Litter can be stored temporarily at the ends of houses on open concrete slabs. However, if the litter is to be stored for any significant time, it should be covered with a permanent structure. A structure for storage of litter compost should consist of a roof over a concrete slab as shown in Figure 1.

The slab should be the same whether it is open or covered, except that a covered slab should have 4-foot side walls to prevent spillage of litter. The structure should have an eave height of at least 10-feet. The bottom of the eaves should be at least 2-feet higher than the top of the litter pile. The roof must be clear span so that interior columns do not interfere with handling of litter. The roof should be constructed with at least a 6-inch-wide ridge vent to allow moisture and corrosive gases to escape.

Wood can be used in the construction of the columns and roof, but the wood should be pressure treated if it is in contact with the ground or if it will be damp. It should be noted, however, that a considerable amount of heat can be generated by the stored litter. Wood posts in contact with a litter pile, therefore, are in danger of charring or even igniting.

Steel also can be used for the main structural elements of building frames, but the greatest use of steel is in the form of galvanized roofing material. The corrosive gases ammonia and hydrogen sulfide are present at high levels around litter handling and storage operations. Steel structural elements and fasteners must be galvanized to prevent corrosion problems.

Aluminum should not be used for structural or roofing material for litter storage. Ammonia is corrosive to aluminum and will quickly cause aluminum building materials to deteriorate.

Figure 1. 

Covered slab.


[Click thumbnail to enlarge.]

Management

General

A storage structure is one part of an overall litter management system. Litter is a cost of production that requires a sound management system which will give a producer accountability and flexibility. To provide accountability, a producer should have a written litter management plan. Litter is a variable material and the producer must know the nutrient content of the stored litter. The producer must keep accurate records of litter production and litter application. Custom clean-out firms must follow the same guidelines as producers.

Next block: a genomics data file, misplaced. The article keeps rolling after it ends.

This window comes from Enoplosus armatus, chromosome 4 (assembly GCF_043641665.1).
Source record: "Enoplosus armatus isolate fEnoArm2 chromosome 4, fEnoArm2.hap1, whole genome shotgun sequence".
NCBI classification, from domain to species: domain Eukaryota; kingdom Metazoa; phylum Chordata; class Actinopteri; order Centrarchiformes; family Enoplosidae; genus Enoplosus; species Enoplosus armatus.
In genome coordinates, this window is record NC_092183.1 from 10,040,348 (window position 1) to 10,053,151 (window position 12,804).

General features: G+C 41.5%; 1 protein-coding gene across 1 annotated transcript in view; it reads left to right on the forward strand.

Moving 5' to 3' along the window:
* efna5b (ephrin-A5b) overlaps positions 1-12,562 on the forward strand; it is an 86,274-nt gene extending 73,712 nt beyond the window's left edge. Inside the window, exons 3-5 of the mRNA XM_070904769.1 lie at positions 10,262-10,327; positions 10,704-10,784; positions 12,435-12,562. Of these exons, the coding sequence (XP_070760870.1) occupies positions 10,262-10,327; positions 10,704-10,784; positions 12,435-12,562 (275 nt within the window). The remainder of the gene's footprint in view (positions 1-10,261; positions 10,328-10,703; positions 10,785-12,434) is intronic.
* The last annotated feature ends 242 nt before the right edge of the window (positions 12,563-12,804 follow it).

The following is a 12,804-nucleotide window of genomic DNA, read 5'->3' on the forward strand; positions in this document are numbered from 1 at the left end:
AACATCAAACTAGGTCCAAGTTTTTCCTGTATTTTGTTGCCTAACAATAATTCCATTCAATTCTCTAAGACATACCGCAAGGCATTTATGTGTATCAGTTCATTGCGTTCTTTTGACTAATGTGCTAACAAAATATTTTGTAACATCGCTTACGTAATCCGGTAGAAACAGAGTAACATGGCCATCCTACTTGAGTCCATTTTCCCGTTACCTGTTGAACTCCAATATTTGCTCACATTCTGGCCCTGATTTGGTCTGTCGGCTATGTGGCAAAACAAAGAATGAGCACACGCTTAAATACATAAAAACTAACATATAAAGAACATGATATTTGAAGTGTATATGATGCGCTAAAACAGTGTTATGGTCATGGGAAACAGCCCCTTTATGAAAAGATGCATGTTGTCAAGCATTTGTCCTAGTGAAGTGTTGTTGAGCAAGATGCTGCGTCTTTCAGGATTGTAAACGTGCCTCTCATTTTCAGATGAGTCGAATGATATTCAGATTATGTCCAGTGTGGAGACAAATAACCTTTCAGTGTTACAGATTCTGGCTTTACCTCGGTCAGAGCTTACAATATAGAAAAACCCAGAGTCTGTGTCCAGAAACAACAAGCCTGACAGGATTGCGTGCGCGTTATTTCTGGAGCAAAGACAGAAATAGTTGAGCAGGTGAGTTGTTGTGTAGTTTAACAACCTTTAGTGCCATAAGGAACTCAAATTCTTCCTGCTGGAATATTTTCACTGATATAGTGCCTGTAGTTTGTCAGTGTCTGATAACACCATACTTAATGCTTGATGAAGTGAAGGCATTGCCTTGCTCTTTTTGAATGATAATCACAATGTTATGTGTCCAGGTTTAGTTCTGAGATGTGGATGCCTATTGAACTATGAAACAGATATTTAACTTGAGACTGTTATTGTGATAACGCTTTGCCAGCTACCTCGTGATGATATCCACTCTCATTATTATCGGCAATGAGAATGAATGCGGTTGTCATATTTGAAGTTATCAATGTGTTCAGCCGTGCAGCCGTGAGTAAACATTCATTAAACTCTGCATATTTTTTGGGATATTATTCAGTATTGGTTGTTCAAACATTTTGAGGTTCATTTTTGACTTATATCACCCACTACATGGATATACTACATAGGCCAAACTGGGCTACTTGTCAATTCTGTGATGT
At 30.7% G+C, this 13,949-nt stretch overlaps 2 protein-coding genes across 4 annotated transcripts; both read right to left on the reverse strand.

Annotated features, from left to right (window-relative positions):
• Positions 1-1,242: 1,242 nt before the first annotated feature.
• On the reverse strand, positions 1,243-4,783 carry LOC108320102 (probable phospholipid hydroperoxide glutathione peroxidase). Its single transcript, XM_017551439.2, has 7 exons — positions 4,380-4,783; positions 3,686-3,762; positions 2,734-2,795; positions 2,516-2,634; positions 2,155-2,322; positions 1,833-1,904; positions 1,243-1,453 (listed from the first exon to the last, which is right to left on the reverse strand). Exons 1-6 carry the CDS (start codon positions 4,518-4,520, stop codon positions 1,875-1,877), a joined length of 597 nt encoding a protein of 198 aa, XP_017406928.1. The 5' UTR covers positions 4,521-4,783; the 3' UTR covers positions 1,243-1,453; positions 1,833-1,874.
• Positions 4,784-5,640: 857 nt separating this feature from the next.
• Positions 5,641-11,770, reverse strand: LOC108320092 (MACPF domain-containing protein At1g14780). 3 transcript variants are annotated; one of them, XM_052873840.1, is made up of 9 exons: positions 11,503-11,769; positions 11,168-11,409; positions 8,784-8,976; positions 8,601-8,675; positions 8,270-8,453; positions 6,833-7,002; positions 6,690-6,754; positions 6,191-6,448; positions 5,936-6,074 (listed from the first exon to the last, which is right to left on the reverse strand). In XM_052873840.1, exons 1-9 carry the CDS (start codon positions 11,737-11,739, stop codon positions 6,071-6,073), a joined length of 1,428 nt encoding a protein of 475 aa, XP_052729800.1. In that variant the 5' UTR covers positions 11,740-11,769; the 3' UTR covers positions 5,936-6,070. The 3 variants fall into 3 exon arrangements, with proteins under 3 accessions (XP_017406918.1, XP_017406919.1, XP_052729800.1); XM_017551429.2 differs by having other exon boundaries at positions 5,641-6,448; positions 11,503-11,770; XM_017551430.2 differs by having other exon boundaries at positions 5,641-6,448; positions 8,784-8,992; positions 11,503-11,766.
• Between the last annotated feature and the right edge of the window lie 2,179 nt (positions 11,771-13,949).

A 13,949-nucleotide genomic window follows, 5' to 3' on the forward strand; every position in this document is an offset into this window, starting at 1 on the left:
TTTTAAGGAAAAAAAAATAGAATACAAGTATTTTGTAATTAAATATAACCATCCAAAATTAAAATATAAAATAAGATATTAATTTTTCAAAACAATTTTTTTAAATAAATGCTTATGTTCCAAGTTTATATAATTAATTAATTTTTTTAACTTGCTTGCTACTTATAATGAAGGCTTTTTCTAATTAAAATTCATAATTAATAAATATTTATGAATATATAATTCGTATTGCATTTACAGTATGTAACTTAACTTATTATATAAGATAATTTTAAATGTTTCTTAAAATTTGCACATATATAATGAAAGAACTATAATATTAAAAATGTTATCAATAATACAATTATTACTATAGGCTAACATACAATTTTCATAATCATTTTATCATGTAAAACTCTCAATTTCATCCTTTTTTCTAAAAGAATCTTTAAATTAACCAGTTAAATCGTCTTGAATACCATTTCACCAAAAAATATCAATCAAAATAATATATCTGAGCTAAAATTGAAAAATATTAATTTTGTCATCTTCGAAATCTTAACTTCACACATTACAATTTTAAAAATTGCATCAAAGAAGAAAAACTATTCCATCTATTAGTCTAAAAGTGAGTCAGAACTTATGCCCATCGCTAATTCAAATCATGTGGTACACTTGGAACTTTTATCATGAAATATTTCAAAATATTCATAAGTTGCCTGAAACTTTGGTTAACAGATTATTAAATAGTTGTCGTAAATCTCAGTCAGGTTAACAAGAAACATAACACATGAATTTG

As a Fertilizer

Litter stockpiled on an open concrete slab can be protected by covering it with plastic sheeting, which is anchored with earth and used auto tires. The pile should be dome-shaped to allow rainwater to run off. The litter pile does not need to be compacted, but compacting will allow more litter to be stored in a small area and reduce the amount of plastic sheeting necessary. Take care while applying the plastic to prevent tearing. Make sure the plastic is flat on the pile to prevent water pockets. Improperly anchored plastic will become loosened in the wind and tear or blow off the pile. Heavy gauge (6-mil) plastic can last one or two seasons. Lighter gauge material is not recommended.

Deep Staking Processing

The storage of broiler litter has two functions: 1) to serve as a holding facility from the time the house is cleaned until feeding and 2) to eliminate disease-causing bacteria and prevent the growth of molds.

The easiest and most cost effective way of processing broiler litter is deep stacking for 4- to 6-weeks. During deep stacking, the litter undergoes a combined composting-ensiling process. The action of bacteria generally heats the stack to a temperature of between 140°F and 160°F. This is sufficient heat to kill any pathogens, such as E. coli and Salmonella, that may be present in the raw litter. The final product is drier, but nitrogen and other nutrients are retained in the litter.

Deep stack processing of litter helps curtail mold growth. Molds that produce mycotoxins do not grow well in litter because it is alkaline, it releases ammonia that is toxic to molds, and because the growth of molds is limited to surfaces exposed to air.

For proper heating, litter should contain 20% to 30% moisture and should be stacked 6 to 8 feet deep. Broiler litter that is dry may need to have water added prior to storage or it may not heat. Litter with moisture levels of 20% to 25% usually result in a good heat.